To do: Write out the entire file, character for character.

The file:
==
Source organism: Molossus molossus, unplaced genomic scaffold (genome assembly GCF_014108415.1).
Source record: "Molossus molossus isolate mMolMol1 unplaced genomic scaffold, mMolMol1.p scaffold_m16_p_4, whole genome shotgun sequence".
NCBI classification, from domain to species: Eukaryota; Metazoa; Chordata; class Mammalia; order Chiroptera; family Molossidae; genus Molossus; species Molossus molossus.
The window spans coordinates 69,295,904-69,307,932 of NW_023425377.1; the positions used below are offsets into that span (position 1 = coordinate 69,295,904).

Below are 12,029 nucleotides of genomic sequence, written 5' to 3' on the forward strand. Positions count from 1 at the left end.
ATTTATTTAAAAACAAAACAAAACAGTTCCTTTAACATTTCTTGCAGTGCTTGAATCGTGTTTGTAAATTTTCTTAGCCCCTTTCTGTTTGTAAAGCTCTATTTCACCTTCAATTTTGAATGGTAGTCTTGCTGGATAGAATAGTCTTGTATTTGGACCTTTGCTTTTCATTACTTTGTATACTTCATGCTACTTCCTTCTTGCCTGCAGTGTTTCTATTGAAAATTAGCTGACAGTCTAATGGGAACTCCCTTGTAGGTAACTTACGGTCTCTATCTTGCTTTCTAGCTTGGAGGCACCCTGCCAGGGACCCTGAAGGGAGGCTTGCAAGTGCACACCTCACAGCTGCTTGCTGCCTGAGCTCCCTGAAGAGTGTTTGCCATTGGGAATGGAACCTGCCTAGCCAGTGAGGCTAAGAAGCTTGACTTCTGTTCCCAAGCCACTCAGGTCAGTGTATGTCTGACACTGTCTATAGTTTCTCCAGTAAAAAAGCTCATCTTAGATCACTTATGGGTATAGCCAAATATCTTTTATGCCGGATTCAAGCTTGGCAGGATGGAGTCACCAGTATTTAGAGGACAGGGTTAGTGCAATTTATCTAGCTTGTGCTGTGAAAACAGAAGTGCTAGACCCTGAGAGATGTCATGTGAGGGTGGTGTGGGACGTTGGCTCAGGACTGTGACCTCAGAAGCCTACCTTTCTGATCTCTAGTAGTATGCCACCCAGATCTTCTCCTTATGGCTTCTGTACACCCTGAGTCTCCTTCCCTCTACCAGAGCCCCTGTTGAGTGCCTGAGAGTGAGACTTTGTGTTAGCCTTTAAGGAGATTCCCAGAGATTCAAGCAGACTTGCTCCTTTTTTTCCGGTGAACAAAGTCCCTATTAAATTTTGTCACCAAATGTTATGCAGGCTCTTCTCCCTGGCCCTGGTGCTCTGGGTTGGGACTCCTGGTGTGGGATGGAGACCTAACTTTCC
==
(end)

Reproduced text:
Source organism: Molossus molossus, unplaced genomic scaffold (genome assembly GCF_014108415.1).
Source record: "Molossus molossus isolate mMolMol1 unplaced genomic scaffold, mMolMol1.p scaffold_m16_p_4, whole genome shotgun sequence".
NCBI classification, from domain to species: Eukaryota; Metazoa; Chordata; class Mammalia; order Chiroptera; family Molossidae; genus Molossus; species Molossus molossus.
The window spans coordinates 69,295,904-69,307,932 of NW_023425377.1; the positions used below are offsets into that span (position 1 = coordinate 69,295,904).

Below are 12,029 nucleotides of genomic sequence, written 5' to 3' on the forward strand. Positions count from 1 at the left end.
ATTTATTTAAAAACAAAACAAAACAGTTCCTTTAACATTTCTTGCAGTGCTTGAATCGTGTTTGTAAATTTTCTTAGCCCCTTTCTGTTTGTAAAGCTCTATTTCACCTTCAATTTTGAATGGTAGTCTTGCTGGATAGAATAGTCTTGTATTTGGACCTTTGCTTTTCATTACTTTGTATACTTCATGCTACTTCCTTCTTGCCTGCAGTGTTTCTATTGAAAATTAGCTGACAGTCTAATGGGAACTCCCTTGTAGGTAACTTACGGTCTCTATCTTGCTTTCTAGCTTGGAGGCACCCTGCCAGGGACCCTGAAGGGAGGCTTGCAAGTGCACACCTCACAGCTGCTTGCTGCCTGAGCTCCCTGAAGAGTGTTTGCCATTGGGAATGGAACCTGCCTAGCCAGTGAGGCTAAGAAGCTTGACTTCTGTTCCCAAGCCACTCAGGTCAGTGTATGTCTGACACTGTCTATAGTTTCTCCAGTAAAAAAGCTCATCTTAGATCACTTATGGGTATAGCCAAATATCTTTTATGCCGGATTCAAGCTTGGCAGGATGGAGTCACCAGTATTTAGAGGACAGGGTTAGTGCAATTTATCTAGCTTGTGCTGTGAAAACAGAAGTGCTAGACCCTGAGAGATGTCATGTGAGGGTGGTGTGGGACGTTGGCTCAGGACTGTGACCTCAGAAGCCTACCTTTCTGATCTCTAGTAGTATGCCACCCAGATCTTCTCCTTATGGCTTCTGTACACCCTGAGTCTCCTTCCCTCTACCAGAGCCCCTGTTGAGTGCCTGAGAGTGAGACTTTGTGTTAGCCTTTAAGGAGATTCCCAGAGATTCAAGCAGACTTGCTCCTTTTTTTCCGGTGAACAAAGTCCCTATTAAATTTTGTCACCAAATGTTATGCAGGCTCTTCTCCCTGGCCCTGGTGCTCTGGGTTGGGACTCCTGGTGTGGGATGGAGACCTAACTTTCC